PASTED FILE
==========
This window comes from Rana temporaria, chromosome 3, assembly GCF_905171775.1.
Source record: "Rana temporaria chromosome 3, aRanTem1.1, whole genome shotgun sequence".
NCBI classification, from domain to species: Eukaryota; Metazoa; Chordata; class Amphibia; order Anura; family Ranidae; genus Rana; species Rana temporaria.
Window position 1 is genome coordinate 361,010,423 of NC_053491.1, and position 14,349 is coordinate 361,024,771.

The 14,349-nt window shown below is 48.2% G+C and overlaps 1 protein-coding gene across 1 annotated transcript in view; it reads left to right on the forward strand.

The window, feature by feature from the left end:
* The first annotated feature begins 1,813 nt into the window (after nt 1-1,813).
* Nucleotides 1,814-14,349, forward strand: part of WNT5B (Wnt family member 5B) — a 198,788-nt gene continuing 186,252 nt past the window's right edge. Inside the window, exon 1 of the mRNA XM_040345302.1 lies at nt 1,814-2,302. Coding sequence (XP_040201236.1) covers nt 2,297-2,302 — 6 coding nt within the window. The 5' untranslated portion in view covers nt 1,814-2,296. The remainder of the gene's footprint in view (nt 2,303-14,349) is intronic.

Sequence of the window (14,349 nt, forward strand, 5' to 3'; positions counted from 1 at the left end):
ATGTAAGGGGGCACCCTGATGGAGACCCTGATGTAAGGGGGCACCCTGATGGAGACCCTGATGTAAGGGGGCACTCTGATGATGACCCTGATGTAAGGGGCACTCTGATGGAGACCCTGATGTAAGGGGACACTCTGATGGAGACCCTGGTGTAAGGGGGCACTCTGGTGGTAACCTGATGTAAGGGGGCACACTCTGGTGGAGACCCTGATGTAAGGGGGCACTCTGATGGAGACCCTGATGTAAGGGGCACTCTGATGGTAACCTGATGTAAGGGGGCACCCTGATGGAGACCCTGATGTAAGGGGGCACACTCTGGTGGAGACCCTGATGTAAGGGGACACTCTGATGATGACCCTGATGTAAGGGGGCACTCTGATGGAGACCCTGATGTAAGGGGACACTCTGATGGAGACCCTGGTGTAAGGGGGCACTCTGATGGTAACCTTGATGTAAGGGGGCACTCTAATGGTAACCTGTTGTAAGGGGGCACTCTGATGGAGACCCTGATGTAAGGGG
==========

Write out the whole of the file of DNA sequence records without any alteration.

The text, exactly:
This window comes from Rana temporaria, chromosome 3, assembly GCF_905171775.1.
Source record: "Rana temporaria chromosome 3, aRanTem1.1, whole genome shotgun sequence".
NCBI classification, from domain to species: Eukaryota; Metazoa; Chordata; class Amphibia; order Anura; family Ranidae; genus Rana; species Rana temporaria.
Window position 1 is genome coordinate 361,010,423 of NC_053491.1, and position 14,349 is coordinate 361,024,771.

The 14,349-nt window shown below is 48.2% G+C and overlaps 1 protein-coding gene across 1 annotated transcript in view; it reads left to right on the forward strand.

The window, feature by feature from the left end:
* The first annotated feature begins 1,813 nt into the window (after nt 1-1,813).
* Nucleotides 1,814-14,349, forward strand: part of WNT5B (Wnt family member 5B) — a 198,788-nt gene continuing 186,252 nt past the window's right edge. Inside the window, exon 1 of the mRNA XM_040345302.1 lies at nt 1,814-2,302. Coding sequence (XP_040201236.1) covers nt 2,297-2,302 — 6 coding nt within the window. The 5' untranslated portion in view covers nt 1,814-2,296. The remainder of the gene's footprint in view (nt 2,303-14,349) is intronic.

Sequence of the window (14,349 nt, forward strand, 5' to 3'; positions counted from 1 at the left end):
ATGTAAGGGGGCACCCTGATGGAGACCCTGATGTAAGGGGGCACCCTGATGGAGACCCTGATGTAAGGGGGCACTCTGATGATGACCCTGATGTAAGGGGCACTCTGATGGAGACCCTGATGTAAGGGGACACTCTGATGGAGACCCTGGTGTAAGGGGGCACTCTGGTGGTAACCTGATGTAAGGGGGCACACTCTGGTGGAGACCCTGATGTAAGGGGGCACTCTGATGGAGACCCTGATGTAAGGGGCACTCTGATGGTAACCTGATGTAAGGGGGCACCCTGATGGAGACCCTGATGTAAGGGGGCACACTCTGGTGGAGACCCTGATGTAAGGGGACACTCTGATGATGACCCTGATGTAAGGGGGCACTCTGATGGAGACCCTGATGTAAGGGGACACTCTGATGGAGACCCTGGTGTAAGGGGGCACTCTGATGGTAACCTTGATGTAAGGGGGCACTCTAATGGTAACCTGTTGTAAGGGGGCACTCTGATGGAGACCCTGATGTAAGGGG